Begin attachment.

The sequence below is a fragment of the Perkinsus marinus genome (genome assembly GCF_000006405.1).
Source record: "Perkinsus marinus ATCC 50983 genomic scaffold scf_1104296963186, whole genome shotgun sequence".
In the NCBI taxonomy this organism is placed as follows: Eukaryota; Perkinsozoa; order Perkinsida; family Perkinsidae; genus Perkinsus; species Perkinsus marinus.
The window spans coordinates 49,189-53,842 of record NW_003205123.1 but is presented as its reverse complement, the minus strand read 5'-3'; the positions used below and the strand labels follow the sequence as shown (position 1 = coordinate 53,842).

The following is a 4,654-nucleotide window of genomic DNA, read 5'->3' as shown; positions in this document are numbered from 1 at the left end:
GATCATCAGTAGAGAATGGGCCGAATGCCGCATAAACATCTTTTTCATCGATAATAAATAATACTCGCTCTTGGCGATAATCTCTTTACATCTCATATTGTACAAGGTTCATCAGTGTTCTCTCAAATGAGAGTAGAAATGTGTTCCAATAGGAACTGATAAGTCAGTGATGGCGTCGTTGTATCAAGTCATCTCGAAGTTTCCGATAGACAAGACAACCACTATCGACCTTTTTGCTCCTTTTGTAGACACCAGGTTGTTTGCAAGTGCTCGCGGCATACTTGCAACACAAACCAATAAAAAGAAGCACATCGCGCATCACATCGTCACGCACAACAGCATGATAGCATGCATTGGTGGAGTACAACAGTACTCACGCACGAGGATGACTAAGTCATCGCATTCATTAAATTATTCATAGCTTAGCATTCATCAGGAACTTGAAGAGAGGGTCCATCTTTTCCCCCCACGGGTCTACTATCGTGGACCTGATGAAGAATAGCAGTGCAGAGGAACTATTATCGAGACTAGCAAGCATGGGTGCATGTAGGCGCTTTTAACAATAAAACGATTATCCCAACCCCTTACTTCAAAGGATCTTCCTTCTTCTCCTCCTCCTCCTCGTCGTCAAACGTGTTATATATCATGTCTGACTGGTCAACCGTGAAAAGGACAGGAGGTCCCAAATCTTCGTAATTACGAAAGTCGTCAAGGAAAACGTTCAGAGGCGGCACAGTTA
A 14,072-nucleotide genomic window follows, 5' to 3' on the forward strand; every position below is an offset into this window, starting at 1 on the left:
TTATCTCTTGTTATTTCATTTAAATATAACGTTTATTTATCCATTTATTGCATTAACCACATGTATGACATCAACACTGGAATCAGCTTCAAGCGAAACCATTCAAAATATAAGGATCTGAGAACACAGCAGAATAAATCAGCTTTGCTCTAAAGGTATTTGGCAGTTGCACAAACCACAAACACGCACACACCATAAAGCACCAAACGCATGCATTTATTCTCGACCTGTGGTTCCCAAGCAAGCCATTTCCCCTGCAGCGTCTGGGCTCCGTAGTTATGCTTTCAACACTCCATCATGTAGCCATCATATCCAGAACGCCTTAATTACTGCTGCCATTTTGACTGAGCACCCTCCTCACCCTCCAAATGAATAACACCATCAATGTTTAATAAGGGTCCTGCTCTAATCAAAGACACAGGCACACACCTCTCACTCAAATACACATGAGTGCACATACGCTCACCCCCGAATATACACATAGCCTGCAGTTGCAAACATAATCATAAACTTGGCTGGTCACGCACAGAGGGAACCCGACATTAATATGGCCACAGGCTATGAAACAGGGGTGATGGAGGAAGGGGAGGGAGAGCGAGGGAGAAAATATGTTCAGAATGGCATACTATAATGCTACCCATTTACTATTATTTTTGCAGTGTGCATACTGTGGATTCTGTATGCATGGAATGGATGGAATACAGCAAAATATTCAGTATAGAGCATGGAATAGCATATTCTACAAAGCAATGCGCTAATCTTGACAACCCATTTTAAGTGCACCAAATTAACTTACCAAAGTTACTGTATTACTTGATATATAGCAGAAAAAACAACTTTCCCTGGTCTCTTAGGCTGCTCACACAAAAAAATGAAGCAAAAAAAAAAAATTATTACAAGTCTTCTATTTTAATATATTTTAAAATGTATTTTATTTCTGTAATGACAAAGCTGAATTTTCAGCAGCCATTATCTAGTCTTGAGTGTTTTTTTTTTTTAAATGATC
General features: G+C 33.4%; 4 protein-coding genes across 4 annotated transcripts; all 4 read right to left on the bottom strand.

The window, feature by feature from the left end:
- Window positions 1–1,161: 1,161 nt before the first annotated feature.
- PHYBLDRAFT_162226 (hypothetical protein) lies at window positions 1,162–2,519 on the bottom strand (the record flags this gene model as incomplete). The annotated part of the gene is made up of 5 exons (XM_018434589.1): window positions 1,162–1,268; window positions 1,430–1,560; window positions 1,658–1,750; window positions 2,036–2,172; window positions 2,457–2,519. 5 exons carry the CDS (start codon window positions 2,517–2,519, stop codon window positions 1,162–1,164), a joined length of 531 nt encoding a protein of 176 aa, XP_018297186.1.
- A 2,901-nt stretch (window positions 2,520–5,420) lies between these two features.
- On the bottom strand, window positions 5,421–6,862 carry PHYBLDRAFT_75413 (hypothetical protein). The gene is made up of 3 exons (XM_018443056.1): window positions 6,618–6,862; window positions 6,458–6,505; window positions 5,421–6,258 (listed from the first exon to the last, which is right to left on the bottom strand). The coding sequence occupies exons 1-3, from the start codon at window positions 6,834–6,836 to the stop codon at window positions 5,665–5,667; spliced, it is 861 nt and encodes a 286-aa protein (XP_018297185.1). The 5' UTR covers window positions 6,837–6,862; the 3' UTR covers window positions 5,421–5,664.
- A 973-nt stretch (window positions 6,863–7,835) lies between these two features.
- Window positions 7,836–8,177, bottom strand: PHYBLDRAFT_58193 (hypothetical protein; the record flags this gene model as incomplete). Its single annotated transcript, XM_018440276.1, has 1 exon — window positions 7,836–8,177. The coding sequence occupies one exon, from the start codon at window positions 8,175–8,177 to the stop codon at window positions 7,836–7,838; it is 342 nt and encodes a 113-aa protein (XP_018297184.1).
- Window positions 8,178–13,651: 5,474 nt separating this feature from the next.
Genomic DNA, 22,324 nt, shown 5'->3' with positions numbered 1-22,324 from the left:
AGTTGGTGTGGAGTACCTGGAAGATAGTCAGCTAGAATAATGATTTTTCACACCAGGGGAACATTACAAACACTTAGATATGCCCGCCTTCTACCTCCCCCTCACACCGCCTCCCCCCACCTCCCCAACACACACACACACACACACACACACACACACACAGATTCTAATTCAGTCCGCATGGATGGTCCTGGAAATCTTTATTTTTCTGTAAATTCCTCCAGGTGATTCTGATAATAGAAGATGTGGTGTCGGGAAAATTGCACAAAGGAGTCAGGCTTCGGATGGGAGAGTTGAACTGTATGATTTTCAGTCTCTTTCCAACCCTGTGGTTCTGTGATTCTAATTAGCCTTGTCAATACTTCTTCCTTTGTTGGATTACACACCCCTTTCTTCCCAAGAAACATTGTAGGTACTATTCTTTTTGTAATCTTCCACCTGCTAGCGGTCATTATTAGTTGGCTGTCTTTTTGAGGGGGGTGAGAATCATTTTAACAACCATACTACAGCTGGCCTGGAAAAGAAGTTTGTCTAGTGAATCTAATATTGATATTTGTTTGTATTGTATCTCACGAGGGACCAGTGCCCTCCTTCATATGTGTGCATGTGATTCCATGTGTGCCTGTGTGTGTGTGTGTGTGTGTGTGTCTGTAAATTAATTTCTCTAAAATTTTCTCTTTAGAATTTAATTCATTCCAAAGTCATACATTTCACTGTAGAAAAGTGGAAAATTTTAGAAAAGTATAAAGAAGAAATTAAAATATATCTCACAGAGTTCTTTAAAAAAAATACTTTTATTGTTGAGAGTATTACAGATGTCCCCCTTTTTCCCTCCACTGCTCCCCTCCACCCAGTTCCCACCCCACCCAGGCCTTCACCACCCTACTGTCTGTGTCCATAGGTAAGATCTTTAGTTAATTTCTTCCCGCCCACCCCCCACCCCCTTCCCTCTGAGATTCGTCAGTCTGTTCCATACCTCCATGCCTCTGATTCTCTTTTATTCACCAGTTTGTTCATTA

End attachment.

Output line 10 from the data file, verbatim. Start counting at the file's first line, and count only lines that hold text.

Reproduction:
The window, feature by feature from the left end: